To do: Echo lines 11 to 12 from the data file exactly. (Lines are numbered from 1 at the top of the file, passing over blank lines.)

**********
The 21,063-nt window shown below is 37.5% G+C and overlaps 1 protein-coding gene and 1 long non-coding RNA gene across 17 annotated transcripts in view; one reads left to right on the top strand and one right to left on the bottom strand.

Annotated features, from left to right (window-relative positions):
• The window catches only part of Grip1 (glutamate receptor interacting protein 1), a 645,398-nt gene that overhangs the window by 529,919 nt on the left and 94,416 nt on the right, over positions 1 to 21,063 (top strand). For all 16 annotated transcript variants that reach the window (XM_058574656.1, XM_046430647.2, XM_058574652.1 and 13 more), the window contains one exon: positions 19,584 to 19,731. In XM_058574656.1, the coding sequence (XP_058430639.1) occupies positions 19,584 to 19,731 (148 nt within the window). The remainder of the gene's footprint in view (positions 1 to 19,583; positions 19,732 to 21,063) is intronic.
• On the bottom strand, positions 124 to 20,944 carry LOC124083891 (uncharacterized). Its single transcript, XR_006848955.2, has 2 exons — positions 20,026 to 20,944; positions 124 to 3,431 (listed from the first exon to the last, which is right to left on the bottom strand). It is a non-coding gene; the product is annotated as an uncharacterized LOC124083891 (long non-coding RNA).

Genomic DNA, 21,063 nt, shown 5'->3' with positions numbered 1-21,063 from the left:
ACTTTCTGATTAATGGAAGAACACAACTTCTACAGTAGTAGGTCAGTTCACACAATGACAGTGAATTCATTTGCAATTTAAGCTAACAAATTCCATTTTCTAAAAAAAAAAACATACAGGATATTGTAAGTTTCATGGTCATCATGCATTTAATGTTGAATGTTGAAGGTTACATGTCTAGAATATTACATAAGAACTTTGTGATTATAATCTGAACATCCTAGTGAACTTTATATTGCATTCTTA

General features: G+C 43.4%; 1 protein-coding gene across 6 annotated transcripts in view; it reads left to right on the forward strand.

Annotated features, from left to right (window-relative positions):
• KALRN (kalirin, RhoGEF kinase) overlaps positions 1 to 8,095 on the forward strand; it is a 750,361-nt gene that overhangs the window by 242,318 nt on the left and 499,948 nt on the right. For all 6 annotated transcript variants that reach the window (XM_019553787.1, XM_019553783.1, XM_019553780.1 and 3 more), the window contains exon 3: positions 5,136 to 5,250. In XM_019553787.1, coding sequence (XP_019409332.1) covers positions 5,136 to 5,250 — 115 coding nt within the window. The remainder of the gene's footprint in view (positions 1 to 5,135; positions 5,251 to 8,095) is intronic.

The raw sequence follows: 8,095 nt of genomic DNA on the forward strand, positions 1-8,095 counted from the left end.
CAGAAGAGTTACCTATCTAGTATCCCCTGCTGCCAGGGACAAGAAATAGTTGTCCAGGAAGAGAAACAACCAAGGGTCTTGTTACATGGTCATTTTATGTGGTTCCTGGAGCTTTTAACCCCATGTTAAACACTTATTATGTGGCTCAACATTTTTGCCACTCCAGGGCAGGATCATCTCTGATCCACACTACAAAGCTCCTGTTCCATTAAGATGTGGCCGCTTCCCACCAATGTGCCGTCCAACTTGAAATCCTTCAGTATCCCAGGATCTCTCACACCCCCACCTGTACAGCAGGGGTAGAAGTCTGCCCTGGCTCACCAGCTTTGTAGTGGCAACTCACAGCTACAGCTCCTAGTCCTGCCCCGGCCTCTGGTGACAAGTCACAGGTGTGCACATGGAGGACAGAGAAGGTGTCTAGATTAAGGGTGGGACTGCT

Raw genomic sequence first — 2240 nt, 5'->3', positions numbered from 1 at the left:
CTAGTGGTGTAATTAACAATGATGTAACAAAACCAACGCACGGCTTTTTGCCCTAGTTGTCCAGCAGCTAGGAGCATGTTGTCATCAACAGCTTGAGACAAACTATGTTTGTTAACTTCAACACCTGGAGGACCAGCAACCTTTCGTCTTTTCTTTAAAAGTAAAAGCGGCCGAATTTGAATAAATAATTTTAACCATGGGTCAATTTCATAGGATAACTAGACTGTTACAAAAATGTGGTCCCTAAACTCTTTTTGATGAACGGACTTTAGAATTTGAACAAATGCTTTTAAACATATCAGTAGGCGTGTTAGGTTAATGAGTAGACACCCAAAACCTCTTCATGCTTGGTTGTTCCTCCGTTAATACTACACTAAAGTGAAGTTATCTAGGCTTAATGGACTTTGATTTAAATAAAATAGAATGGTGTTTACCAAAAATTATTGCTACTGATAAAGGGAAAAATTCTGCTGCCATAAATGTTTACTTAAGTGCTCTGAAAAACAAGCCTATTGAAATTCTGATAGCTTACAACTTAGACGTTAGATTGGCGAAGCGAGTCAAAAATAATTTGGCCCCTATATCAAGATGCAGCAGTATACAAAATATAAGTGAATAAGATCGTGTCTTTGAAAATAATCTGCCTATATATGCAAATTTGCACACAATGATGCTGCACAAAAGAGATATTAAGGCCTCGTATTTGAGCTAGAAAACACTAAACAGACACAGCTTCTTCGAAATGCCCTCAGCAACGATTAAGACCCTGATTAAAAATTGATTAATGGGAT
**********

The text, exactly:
CAGAAGAGTTACCTATCTAGTATCCCCTGCTGCCAGGGACAAGAAATAGTTGTCCAGGAAGAGAAACAACCAAGGGTCTTGTTACATGGTCATTTTATGTGGTTCCTGGAGCTTTTAACCCCATGTTAAACACTTATTATGTGGCTCAACATTTTTGCCACTCCAGGGCAGGATCATCTCTGATCCACACTACAAAGCTCCTGTTCCATTAAGATGTGGCCGCTTCCCACCAATGTGCCGTCCAACTTGAAATCCTTCAGTATCCCAGGATCTCTCACACCCCCACCTGTACAGCAGGGGTAGAAGTCTGCCCTGGCTCACCAGCTTTGTAGTGGCAACTCACAGCTACAGCTCCTAGTCCTGCCCCGGCCTCTGGTGACAAGTCACAGGTGTGCACATGGAGGACAGAGAAGGTGTCTAGATTAAGGGTGGGACTGCT

Raw genomic sequence first — 2240 nt, 5'->3', positions numbered from 1 at the left: